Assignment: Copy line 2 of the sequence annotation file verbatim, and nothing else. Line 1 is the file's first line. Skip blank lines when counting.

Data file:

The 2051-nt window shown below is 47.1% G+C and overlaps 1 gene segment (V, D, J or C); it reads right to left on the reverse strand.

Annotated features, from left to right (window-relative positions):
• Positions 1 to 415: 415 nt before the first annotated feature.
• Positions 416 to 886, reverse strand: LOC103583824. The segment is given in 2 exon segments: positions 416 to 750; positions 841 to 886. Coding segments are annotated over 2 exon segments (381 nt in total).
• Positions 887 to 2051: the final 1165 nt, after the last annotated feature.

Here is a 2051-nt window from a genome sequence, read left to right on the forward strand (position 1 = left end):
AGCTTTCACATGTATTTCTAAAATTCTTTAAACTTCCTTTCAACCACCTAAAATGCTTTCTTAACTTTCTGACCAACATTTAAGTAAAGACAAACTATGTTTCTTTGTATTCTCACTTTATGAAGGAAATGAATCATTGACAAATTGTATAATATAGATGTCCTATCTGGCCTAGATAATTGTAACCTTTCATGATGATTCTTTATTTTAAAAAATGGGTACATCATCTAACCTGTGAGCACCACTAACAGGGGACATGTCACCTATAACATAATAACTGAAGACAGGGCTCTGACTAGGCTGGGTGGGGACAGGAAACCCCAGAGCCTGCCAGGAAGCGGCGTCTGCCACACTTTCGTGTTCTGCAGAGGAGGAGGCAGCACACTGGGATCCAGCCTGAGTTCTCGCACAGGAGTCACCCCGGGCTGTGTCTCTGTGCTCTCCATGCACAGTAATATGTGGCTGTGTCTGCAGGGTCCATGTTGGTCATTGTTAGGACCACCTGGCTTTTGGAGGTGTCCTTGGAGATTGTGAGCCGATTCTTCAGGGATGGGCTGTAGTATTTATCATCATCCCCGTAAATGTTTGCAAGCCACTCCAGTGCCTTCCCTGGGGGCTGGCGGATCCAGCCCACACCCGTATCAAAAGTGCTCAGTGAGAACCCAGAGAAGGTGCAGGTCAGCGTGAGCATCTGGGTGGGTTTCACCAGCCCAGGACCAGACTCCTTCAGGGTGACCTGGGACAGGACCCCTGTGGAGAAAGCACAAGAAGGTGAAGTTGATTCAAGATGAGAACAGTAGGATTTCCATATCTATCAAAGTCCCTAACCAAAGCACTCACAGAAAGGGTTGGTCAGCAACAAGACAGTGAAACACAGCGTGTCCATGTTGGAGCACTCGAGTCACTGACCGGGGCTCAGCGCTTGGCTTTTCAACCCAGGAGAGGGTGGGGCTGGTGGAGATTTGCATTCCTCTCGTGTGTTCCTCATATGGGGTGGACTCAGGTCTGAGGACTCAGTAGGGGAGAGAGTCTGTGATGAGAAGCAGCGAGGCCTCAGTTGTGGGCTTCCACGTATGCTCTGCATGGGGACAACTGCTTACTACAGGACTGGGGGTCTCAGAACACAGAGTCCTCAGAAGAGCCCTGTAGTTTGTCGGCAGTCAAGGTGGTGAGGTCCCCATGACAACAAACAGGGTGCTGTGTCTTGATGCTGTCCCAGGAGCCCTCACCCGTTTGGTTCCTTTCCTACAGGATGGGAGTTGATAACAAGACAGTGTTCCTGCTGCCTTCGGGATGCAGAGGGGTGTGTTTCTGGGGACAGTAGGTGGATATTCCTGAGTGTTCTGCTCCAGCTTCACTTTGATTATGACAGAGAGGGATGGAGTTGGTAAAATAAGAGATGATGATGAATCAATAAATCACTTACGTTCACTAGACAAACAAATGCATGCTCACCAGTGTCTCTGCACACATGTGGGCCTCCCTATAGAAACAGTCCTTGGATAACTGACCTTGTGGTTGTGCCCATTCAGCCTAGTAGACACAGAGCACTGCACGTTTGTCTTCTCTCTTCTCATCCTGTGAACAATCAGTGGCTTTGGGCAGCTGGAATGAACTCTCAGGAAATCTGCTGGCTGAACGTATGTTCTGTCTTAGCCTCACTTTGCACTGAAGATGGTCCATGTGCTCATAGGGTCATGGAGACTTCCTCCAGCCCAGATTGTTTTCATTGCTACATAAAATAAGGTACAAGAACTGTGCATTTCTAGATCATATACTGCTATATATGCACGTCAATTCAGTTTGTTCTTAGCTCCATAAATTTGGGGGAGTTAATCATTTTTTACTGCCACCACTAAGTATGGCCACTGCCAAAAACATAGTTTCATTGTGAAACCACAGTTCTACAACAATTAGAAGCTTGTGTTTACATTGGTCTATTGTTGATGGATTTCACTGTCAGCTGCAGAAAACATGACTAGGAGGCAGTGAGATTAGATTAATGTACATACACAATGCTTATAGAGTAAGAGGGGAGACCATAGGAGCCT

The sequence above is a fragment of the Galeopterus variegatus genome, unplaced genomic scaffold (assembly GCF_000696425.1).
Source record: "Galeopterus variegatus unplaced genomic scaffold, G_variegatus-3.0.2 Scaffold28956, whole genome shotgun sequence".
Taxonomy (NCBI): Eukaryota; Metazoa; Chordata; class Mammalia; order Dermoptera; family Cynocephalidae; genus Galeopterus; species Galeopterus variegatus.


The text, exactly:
Annotated features, from left to right (window-relative positions):